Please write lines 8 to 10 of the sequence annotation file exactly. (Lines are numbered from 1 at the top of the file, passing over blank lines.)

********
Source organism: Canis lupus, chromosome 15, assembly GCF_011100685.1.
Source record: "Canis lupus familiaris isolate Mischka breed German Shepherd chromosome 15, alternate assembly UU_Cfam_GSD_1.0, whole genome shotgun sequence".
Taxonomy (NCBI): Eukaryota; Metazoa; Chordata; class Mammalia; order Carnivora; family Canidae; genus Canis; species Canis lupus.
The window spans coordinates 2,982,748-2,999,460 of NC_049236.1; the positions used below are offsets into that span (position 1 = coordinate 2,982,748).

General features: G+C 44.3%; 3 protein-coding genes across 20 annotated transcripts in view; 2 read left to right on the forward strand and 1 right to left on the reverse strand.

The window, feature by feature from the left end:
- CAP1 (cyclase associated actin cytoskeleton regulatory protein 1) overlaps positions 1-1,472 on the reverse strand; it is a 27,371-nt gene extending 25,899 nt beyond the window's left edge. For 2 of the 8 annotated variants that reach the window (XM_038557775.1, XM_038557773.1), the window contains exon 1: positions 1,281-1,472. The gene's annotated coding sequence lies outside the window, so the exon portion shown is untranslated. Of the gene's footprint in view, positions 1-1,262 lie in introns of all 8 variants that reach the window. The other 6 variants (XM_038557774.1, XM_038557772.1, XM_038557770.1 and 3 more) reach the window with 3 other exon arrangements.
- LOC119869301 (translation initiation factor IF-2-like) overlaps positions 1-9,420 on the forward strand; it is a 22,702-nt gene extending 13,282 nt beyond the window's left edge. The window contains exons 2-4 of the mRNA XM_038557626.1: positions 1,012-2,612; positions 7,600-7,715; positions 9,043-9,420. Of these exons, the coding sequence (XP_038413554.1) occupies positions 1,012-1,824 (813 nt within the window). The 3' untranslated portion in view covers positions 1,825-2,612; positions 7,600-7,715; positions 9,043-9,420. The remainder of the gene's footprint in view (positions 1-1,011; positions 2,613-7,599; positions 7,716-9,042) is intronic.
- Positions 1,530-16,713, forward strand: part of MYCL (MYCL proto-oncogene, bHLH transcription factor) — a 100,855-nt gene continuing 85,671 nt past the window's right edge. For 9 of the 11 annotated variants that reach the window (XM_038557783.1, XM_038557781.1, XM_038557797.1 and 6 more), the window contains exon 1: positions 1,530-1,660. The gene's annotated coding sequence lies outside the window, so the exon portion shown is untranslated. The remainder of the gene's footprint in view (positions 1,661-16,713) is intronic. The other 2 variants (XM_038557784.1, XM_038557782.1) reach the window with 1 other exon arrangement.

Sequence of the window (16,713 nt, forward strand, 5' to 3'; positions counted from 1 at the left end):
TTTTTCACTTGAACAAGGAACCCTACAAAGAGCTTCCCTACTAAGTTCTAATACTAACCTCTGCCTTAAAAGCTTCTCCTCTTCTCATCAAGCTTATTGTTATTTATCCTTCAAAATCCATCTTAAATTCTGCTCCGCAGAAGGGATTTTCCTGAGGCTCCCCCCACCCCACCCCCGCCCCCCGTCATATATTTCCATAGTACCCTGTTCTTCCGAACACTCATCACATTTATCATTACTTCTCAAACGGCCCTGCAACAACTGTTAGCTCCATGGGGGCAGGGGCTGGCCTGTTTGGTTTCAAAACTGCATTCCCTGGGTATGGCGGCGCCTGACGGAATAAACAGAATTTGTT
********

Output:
- LOC119869301 (translation initiation factor IF-2-like) overlaps positions 1-9,420 on the forward strand; it is a 22,702-nt gene extending 13,282 nt beyond the window's left edge. The window contains exons 2-4 of the mRNA XM_038557626.1: positions 1,012-2,612; positions 7,600-7,715; positions 9,043-9,420. Of these exons, the coding sequence (XP_038413554.1) occupies positions 1,012-1,824 (813 nt within the window). The 3' untranslated portion in view covers positions 1,825-2,612; positions 7,600-7,715; positions 9,043-9,420. The remainder of the gene's footprint in view (positions 1-1,011; positions 2,613-7,599; positions 7,716-9,042) is intronic.
- Positions 1,530-16,713, forward strand: part of MYCL (MYCL proto-oncogene, bHLH transcription factor) — a 100,855-nt gene continuing 85,671 nt past the window's right edge. For 9 of the 11 annotated variants that reach the window (XM_038557783.1, XM_038557781.1, XM_038557797.1 and 6 more), the window contains exon 1: positions 1,530-1,660. The gene's annotated coding sequence lies outside the window, so the exon portion shown is untranslated. The remainder of the gene's footprint in view (positions 1,661-16,713) is intronic. The other 2 variants (XM_038557784.1, XM_038557782.1) reach the window with 1 other exon arrangement.

Sequence of the window (16,713 nt, forward strand, 5' to 3'; positions counted from 1 at the left end):